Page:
Dave identifies as Burunggum. He is the Deputy Principal of a primary school in Logan City Queensland.
Deadly D and Justice Jones: Making the Team is their first book and is written for primary aged readers.
Teagan Chilcott, Rise of the Fallen
Teagan, 19, is a first time author living in Redcliffe, Queensland. She identifies with the Kamilaroi from Northern NSW and Wakka Wakka from Queensland.
Born in Brisbane, she was raised by her mother and grandmother. She went to Taigum State School and Scarborough State Primary School where, in grade 7, she won the Indigenous Student of the Year Award (Deadly Student Award), and gave her first speech at NAIDOC.
In her senior year Teagan began working on Rise of the Fallen. The idea for the novel came in a dream, and she wrote the final chapter of the novel first before writing the beginning.
“I've enjoyed reading and writing stories since I was a little girl. When I was seven I wrote a short story and I remember instantly knowing that I wanted to be a writer.”
Jillian Boyd (author), Bakir and Bi
Jillian is a budding author, poet and songwriter. She is a Torres Strait Islander who is passionate about her people, culture and shaping our future leaders, our children and youth.
Jillian was born and raised on Thursday Island in the Torres Straits. Her mother, Edith (nee Sailor) was born on Erub (Darnley Island) in the Eastern Island group and her father David was born and raised in Queenstown, New Zealand.
Jillian works with the Indigenous community around Brisbane to promote and preserve Torres Strait Islander culture. She works to inspire and mentor young people as she continues to write and work towards publishing more literature.
Tori-Jay Mordey (illustrator), Bakir and Bi
Tori-Jay, 17, was born on Thursday Island in the Torres Strait, the youngest of five children. Her mother Jessie is from Thursday Island and father Clive is from England. Jessie’s family background is from Murray Island which is in the Eastern Island group in the Torres Strait and Badu in the Western Islands.
She also has passion and talent for theatre, is an active member of Z Pac Theatre Productions in Hervey Bay. She danced in Queensland Creative Generation in 2009 and 2010, and successfully auditioned for drama in the 2012 production. This love has extended to theatre design, including costume, props and special effect make-up.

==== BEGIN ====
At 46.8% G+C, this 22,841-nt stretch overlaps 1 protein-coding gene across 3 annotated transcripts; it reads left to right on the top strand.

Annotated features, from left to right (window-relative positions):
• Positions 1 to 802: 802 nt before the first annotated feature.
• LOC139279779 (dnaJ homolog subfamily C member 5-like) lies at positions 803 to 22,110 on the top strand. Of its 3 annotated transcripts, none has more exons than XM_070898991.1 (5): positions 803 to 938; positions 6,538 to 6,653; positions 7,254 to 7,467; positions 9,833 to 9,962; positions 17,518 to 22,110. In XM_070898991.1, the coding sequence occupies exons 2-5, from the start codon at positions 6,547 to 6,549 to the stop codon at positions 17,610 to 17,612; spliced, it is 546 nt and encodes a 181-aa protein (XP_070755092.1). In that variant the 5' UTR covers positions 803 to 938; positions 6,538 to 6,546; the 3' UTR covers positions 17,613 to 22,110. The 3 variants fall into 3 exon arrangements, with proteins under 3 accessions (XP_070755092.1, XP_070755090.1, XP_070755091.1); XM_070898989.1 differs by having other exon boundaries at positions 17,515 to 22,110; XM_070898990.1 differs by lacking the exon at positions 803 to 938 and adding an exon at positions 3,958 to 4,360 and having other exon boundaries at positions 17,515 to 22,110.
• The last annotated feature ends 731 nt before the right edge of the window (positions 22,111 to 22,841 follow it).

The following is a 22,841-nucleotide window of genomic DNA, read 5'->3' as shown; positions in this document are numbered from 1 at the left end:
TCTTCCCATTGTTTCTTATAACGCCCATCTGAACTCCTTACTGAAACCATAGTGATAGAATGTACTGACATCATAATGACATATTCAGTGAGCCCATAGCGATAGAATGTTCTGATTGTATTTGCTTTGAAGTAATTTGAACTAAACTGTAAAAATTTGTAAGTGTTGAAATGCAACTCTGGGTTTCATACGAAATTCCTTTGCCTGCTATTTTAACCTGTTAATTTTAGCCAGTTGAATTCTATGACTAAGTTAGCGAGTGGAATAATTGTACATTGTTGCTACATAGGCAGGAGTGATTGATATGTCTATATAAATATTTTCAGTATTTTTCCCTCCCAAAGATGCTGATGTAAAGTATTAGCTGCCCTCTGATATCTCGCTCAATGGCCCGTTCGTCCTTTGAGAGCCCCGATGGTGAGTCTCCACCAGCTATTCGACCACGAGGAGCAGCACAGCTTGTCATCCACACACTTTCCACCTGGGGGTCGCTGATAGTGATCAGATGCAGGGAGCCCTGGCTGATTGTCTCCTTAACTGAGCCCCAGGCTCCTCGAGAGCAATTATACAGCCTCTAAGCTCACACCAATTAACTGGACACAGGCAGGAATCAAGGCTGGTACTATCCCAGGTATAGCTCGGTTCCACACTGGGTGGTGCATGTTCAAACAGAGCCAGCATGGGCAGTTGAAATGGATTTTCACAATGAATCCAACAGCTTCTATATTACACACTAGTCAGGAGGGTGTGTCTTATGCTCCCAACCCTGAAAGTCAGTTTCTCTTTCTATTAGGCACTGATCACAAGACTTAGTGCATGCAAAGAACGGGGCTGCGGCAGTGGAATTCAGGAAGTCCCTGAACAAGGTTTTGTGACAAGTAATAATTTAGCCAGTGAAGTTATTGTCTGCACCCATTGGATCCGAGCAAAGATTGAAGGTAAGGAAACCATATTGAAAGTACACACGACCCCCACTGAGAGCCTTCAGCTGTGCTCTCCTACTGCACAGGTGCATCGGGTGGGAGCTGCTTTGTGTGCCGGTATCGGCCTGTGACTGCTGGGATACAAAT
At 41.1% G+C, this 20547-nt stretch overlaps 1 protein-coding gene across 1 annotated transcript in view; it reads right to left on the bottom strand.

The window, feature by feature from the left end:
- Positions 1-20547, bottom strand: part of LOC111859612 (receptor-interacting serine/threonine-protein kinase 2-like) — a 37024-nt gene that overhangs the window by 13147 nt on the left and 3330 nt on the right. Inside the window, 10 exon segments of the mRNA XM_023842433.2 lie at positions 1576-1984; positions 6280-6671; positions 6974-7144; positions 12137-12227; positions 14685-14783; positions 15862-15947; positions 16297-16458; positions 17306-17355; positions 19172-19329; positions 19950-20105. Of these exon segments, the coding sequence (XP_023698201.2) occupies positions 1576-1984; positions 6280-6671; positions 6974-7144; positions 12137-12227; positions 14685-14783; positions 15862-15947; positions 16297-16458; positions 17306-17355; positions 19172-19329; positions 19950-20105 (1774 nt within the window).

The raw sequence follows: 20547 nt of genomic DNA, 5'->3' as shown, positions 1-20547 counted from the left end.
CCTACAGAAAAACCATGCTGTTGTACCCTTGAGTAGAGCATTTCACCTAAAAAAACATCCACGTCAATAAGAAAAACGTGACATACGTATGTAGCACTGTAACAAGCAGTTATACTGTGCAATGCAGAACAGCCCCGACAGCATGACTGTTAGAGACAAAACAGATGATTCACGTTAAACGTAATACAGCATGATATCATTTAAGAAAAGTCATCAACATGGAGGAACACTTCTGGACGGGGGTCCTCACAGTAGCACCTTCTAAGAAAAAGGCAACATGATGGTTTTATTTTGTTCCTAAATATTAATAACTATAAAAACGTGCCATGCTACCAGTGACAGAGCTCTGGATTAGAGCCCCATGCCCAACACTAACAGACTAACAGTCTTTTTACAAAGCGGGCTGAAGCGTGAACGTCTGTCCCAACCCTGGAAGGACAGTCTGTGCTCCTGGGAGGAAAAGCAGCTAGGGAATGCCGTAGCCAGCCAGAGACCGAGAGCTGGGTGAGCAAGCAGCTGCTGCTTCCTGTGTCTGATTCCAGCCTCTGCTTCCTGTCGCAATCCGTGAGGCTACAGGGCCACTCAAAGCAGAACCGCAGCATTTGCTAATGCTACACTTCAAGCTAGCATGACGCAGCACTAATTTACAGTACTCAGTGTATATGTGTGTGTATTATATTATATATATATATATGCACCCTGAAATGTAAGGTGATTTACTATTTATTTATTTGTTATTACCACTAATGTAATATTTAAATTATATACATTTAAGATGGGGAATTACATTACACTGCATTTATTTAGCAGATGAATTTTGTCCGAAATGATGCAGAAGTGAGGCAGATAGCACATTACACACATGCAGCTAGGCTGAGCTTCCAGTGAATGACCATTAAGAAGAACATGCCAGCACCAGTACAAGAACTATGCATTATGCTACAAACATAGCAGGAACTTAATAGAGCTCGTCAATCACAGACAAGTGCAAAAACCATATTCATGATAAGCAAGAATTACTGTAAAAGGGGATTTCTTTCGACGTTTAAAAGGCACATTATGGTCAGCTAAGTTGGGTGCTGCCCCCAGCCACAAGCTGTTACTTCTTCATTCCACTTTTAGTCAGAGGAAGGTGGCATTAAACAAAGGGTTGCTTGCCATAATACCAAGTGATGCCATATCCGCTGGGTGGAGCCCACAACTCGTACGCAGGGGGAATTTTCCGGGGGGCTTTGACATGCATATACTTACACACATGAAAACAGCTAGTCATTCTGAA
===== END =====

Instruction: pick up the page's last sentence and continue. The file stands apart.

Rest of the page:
Ali Cobby Eckermann, Ruby Moonlight Ali is a poet living in Koolunga, South Australia, where she has established an Aboriginal writer’s retreat. She identifies with the Yankunytjatjara / Kokatha from the north west desert country of South Australia. Ali was a guest of Sydney Writers Festival 2010, and her 27-poem monograph Little Bit Long Time was published in 2009 by the Australian Poetry Centre in their New Poets Series. Ruby Moonlight is an historical tale set in South Australia around 1880.
Ruby Moonlight was published by Magabala Books in May 2012. Ali was the winner of the Deadly Award for outstanding contribution to Indigenous Literature in 2012. Ruby Moonlight was awarded the Kenneth Slessor Prize for Poetry and the Book of the Year award at the NSW Premier’s Literary Awards in 2013.
Ali was also winner of one of the 2013 Onscreen Editing traineeships. Her latest collection, Inside My Mother (Giramondo, 2015), was shortlisted for the NSW Premier's Literary Awards Indigenous Writers' Prize.
Sue McPherson, Grace Beside Me
Sue is a visual artist living in Eumundi, Queensland. She was born in Sydney to an Aboriginal mother, from Wiradjuri country, and her father is Torres Strait Islander. She grew up with her adopted family near Batlow in New South Wales. Inspired to write for her two teenage sons, Sue took a writing workshop and started writing Grace Beside Me three months later. Narrated by a teenage girl, Grace Beside Me is a warm story of home and family life in a small town.
Grace Beside Me was published by Magabala Books in April 2012. Sue was shortlisted for the Deadly Award for outstanding contribution to Indigenous Literature in 2012. Grace Beside Me was selected for the White Ravens List 2013 and shortlisted in the Young Adult category for the Prime Ministers Literary Awards in 2013.
Indigenous Editing Internships
2015-16 Editing Interns
Grace is a young Aboriginal woman of Bundjalung/European descent. Growing up, she spent her time between Northern NSW and the Logan/Brisbane area. She was a trainee at the community radio station 98.9FM, and is passionate about reading books from all genres.